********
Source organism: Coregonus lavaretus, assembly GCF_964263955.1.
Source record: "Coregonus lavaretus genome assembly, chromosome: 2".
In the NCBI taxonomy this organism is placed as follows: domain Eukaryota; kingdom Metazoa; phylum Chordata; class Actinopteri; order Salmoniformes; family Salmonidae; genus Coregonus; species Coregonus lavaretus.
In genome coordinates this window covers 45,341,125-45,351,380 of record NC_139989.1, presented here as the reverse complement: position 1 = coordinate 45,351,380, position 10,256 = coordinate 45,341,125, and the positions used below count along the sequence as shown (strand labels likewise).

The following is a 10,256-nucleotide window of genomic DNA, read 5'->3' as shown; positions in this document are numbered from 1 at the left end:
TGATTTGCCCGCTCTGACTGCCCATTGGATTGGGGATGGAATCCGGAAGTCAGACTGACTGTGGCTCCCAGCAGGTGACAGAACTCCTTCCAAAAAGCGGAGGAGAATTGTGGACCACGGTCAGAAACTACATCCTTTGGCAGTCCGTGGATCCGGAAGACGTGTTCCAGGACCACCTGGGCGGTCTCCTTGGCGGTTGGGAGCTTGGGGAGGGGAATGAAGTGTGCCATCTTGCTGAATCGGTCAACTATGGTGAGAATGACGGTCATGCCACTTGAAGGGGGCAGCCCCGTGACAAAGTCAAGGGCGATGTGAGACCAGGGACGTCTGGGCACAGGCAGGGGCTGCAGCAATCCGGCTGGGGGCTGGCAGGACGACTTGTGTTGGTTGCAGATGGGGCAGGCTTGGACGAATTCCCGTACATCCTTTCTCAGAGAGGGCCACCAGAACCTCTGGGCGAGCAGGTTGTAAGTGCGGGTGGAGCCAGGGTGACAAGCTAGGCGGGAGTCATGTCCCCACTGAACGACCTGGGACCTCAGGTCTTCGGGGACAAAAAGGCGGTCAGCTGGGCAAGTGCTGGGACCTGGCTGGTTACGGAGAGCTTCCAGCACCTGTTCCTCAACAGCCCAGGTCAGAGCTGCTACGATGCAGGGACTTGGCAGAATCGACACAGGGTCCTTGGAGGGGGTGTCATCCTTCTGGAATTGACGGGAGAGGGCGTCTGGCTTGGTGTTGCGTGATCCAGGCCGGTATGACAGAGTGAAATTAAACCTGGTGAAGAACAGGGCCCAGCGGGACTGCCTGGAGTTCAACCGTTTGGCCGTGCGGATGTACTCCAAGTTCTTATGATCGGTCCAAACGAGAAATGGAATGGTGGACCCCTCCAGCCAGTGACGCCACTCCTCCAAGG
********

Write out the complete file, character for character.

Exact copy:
Source organism: Coregonus lavaretus, assembly GCF_964263955.1.
Source record: "Coregonus lavaretus genome assembly, chromosome: 2".
In the NCBI taxonomy this organism is placed as follows: domain Eukaryota; kingdom Metazoa; phylum Chordata; class Actinopteri; order Salmoniformes; family Salmonidae; genus Coregonus; species Coregonus lavaretus.
In genome coordinates this window covers 45,341,125-45,351,380 of record NC_139989.1, presented here as the reverse complement: position 1 = coordinate 45,351,380, position 10,256 = coordinate 45,341,125, and the positions used below count along the sequence as shown (strand labels likewise).

The following is a 10,256-nucleotide window of genomic DNA, read 5'->3' as shown; positions in this document are numbered from 1 at the left end:
TGATTTGCCCGCTCTGACTGCCCATTGGATTGGGGATGGAATCCGGAAGTCAGACTGACTGTGGCTCCCAGCAGGTGACAGAACTCCTTCCAAAAAGCGGAGGAGAATTGTGGACCACGGTCAGAAACTACATCCTTTGGCAGTCCGTGGATCCGGAAGACGTGTTCCAGGACCACCTGGGCGGTCTCCTTGGCGGTTGGGAGCTTGGGGAGGGGAATGAAGTGTGCCATCTTGCTGAATCGGTCAACTATGGTGAGAATGACGGTCATGCCACTTGAAGGGGGCAGCCCCGTGACAAAGTCAAGGGCGATGTGAGACCAGGGACGTCTGGGCACAGGCAGGGGCTGCAGCAATCCGGCTGGGGGCTGGCAGGACGACTTGTGTTGGTTGCAGATGGGGCAGGCTTGGACGAATTCCCGTACATCCTTTCTCAGAGAGGGCCACCAGAACCTCTGGGCGAGCAGGTTGTAAGTGCGGGTGGAGCCAGGGTGACAAGCTAGGCGGGAGTCATGTCCCCACTGAACGACCTGGGACCTCAGGTCTTCGGGGACAAAAAGGCGGTCAGCTGGGCAAGTGCTGGGACCTGGCTGGTTACGGAGAGCTTCCAGCACCTGTTCCTCAACAGCCCAGGTCAGAGCTGCTACGATGCAGGGACTTGGCAGAATCGACACAGGGTCCTTGGAGGGGGTGTCATCCTTCTGGAATTGACGGGAGAGGGCGTCTGGCTTGGTGTTGCGTGATCCAGGCCGGTATGACAGAGTGAAATTAAACCTGGTGAAGAACAGGGCCCAGCGGGACTGCCTGGAGTTCAACCGTTTGGCCGTGCGGATGTACTCCAAGTTCTTATGATCGGTCCAAACGAGAAATGGAATGGTGGACCCCTCCAGCCAGTGACGCCACTCCTCCAAGG